imperturbable

[im-per-tur-buh-buhl]
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Origin of imperturbable

1490–1500; < Late Latin imperturbābilis. See im-2, perturbable
Related formsim·per·turb·a·bil·i·ty, im·per·turb·a·ble·ness, nounim·per·turb·a·bly, adverb

Synonyms for imperturbable

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Dictionary.com Unabridged Based on the Random House Unabridged Dictionary, © Random House, Inc. 2018


Examples from the Web for imperturbably

Historical Examples of imperturbably

  • Christian was steadily cheerful that morning, imperturbably practical.

    The Slave Of The Lamp

    Henry Seton Merriman

  • "Be patient; the time will come," Jean imperturbably replied.

    The Downfall

    Emile Zola

  • Peter tried to find the speakers with his gaze for a moment and then went on imperturbably.

    The Vagrant Duke

    George Gibbs

  • "I did the best for you and the Company," said Makola, imperturbably.

    Tales of Unrest

    Joseph Conrad

  • "This is true in every particular," said Croustillac imperturbably.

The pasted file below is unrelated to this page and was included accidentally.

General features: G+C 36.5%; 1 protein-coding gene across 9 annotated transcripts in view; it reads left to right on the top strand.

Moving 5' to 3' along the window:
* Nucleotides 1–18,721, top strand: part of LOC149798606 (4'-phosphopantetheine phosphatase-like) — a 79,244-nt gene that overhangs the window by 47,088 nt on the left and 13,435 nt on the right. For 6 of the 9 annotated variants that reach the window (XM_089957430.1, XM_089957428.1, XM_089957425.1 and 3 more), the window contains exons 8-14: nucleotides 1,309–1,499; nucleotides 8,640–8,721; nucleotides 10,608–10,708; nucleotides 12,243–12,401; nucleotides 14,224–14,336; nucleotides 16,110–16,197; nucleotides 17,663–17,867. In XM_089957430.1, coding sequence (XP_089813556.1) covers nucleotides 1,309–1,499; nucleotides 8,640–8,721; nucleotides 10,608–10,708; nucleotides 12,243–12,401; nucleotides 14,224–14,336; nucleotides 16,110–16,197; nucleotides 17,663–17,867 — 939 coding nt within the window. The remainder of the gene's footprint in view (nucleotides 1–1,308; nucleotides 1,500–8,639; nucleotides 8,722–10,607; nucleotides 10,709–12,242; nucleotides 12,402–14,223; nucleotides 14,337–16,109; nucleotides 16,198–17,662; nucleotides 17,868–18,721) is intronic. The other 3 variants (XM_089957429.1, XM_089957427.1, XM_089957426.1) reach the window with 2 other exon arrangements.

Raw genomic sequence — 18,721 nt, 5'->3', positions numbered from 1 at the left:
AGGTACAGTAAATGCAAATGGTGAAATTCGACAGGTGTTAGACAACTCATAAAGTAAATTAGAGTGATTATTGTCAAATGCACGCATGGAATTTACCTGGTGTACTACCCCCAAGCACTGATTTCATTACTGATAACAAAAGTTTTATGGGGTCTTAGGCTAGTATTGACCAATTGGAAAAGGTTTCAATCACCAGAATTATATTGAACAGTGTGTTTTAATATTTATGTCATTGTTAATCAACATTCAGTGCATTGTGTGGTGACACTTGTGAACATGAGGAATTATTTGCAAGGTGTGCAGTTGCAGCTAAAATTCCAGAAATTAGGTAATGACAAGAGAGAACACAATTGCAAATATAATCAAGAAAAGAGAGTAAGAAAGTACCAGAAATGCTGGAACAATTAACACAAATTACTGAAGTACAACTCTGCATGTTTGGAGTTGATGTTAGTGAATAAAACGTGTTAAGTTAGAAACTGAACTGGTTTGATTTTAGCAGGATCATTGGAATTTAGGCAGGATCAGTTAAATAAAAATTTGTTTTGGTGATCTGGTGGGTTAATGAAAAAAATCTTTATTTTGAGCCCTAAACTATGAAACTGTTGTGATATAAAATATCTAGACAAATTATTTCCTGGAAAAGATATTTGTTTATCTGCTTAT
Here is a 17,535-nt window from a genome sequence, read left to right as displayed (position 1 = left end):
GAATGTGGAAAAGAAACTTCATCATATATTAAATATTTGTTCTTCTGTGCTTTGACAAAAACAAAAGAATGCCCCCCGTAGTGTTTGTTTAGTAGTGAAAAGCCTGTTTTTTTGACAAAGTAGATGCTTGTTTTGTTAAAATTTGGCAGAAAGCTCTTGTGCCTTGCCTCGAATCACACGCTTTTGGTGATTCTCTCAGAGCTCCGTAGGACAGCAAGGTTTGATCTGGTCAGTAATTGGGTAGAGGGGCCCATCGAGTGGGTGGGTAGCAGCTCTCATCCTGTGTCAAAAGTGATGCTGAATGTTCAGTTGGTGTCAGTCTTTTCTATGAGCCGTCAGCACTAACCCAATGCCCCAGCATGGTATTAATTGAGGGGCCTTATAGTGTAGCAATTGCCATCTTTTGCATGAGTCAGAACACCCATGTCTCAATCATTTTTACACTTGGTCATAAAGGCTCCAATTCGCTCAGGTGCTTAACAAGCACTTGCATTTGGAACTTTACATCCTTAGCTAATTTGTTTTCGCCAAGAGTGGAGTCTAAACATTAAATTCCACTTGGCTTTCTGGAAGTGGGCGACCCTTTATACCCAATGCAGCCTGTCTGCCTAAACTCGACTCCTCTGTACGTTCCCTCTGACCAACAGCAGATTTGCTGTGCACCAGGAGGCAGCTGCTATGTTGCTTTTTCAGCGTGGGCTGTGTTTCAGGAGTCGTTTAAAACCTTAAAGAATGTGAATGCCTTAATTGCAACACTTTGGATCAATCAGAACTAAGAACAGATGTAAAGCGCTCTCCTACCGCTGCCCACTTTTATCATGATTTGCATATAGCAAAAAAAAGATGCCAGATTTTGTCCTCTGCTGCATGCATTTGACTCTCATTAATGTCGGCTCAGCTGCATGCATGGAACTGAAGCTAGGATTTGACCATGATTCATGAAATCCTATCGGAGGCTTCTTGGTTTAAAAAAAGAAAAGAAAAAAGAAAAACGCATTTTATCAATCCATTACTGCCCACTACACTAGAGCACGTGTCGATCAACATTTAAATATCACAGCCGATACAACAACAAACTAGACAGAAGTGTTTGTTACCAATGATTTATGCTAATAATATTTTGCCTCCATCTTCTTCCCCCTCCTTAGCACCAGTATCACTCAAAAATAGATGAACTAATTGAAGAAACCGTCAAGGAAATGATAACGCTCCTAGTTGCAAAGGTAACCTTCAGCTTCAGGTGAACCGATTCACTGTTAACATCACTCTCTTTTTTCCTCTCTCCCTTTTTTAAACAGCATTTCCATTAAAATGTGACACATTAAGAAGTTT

British Dictionary definitions for imperturbably

imperturbable

adjective
  1. not easily perturbed; calm; unruffled
Derived Formsimperturbability or imperturbableness, nounimperturbably, adverbimperturbation (ˌɪmpɜːtɜːˈbeɪʃən), noun
Collins English Dictionary - Complete & Unabridged 2012 Digital Edition © William Collins Sons & Co. Ltd. 1979, 1986 © HarperCollins Publishers 1998, 2000, 2003, 2005, 2006, 2007, 2009, 2012

Word Origin and History for imperturbably

imperturbable

adj.

c.1500, from Middle French imperturbable and directly from Late Latin imperturbabilis "that cannot be disturbed" (Augustine), from assimilated form of in- "not, opposite of" (see in- (1)) + *perturbabilis, from Latin perturbare "to confuse, disturb" (see perturb). Related: Imperturbably; imperturbability.

Online Etymology Dictionary, © 2010 Douglas Harper